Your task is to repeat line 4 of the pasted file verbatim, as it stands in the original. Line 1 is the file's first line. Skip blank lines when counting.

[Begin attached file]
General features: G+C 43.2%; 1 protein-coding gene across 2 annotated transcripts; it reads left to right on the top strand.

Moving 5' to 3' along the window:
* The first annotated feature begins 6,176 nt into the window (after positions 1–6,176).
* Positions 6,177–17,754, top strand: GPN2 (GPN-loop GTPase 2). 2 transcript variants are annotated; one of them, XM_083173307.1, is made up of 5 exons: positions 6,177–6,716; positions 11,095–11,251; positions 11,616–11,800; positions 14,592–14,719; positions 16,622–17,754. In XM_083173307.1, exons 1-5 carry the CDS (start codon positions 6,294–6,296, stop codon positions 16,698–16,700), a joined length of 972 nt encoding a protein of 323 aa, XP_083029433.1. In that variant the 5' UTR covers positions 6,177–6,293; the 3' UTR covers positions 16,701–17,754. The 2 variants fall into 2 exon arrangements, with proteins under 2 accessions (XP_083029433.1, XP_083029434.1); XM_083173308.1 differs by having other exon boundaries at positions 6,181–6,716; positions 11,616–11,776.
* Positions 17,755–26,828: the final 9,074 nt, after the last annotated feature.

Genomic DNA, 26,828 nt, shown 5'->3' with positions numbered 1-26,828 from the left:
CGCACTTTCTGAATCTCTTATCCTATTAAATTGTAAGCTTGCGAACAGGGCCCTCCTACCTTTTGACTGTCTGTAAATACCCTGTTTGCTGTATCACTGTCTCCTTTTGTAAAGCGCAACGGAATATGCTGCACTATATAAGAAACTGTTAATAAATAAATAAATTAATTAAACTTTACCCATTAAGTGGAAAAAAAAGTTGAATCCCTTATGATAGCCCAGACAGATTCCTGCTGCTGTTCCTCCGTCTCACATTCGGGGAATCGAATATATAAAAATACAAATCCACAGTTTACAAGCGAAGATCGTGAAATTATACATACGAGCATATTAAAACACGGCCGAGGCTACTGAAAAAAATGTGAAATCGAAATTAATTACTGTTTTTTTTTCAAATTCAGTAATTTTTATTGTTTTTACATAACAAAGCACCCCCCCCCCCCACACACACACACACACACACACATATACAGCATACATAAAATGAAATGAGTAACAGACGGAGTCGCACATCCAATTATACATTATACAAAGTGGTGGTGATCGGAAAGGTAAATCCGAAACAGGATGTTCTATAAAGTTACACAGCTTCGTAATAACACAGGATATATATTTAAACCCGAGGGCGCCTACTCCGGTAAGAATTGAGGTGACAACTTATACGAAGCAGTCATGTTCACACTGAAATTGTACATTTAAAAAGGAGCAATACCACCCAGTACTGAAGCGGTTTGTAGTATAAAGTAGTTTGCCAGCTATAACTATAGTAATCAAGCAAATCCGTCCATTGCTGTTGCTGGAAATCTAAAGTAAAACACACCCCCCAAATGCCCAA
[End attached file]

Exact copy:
* Positions 6,177–17,754, top strand: GPN2 (GPN-loop GTPase 2). 2 transcript variants are annotated; one of them, XM_083173307.1, is made up of 5 exons: positions 6,177–6,716; positions 11,095–11,251; positions 11,616–11,800; positions 14,592–14,719; positions 16,622–17,754. In XM_083173307.1, exons 1-5 carry the CDS (start codon positions 6,294–6,296, stop codon positions 16,698–16,700), a joined length of 972 nt encoding a protein of 323 aa, XP_083029433.1. In that variant the 5' UTR covers positions 6,177–6,293; the 3' UTR covers positions 16,701–17,754. The 2 variants fall into 2 exon arrangements, with proteins under 2 accessions (XP_083029433.1, XP_083029434.1); XM_083173308.1 differs by having other exon boundaries at positions 6,181–6,716; positions 11,616–11,776.